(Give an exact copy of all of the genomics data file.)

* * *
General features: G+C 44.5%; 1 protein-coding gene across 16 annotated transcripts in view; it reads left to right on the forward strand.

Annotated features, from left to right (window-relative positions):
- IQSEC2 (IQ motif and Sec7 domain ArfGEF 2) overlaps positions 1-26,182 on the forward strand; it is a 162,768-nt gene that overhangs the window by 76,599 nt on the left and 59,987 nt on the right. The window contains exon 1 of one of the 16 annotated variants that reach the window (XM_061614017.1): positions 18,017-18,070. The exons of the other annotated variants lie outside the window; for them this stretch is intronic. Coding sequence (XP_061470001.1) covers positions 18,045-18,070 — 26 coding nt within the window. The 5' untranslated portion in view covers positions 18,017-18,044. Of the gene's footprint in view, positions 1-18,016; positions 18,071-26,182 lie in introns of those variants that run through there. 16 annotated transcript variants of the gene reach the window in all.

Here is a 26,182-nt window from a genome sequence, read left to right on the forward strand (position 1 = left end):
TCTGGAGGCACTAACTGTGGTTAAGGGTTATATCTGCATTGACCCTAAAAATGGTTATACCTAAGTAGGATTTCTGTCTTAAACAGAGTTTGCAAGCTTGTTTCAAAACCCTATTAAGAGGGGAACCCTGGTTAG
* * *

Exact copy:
General features: G+C 44.5%; 1 protein-coding gene across 16 annotated transcripts in view; it reads left to right on the forward strand.

Annotated features, from left to right (window-relative positions):
- IQSEC2 (IQ motif and Sec7 domain ArfGEF 2) overlaps positions 1-26,182 on the forward strand; it is a 162,768-nt gene that overhangs the window by 76,599 nt on the left and 59,987 nt on the right. The window contains exon 1 of one of the 16 annotated variants that reach the window (XM_061614017.1): positions 18,017-18,070. The exons of the other annotated variants lie outside the window; for them this stretch is intronic. Coding sequence (XP_061470001.1) covers positions 18,045-18,070 — 26 coding nt within the window. The 5' untranslated portion in view covers positions 18,017-18,044. Of the gene's footprint in view, positions 1-18,016; positions 18,071-26,182 lie in introns of those variants that run through there. 16 annotated transcript variants of the gene reach the window in all.

Here is a 26,182-nt window from a genome sequence, read left to right on the forward strand (position 1 = left end):
TCTGGAGGCACTAACTGTGGTTAAGGGTTATATCTGCATTGACCCTAAAAATGGTTATACCTAAGTAGGATTTCTGTCTTAAACAGAGTTTGCAAGCTTGTTTCAAAACCCTATTAAGAGGGGAACCCTGGTTAG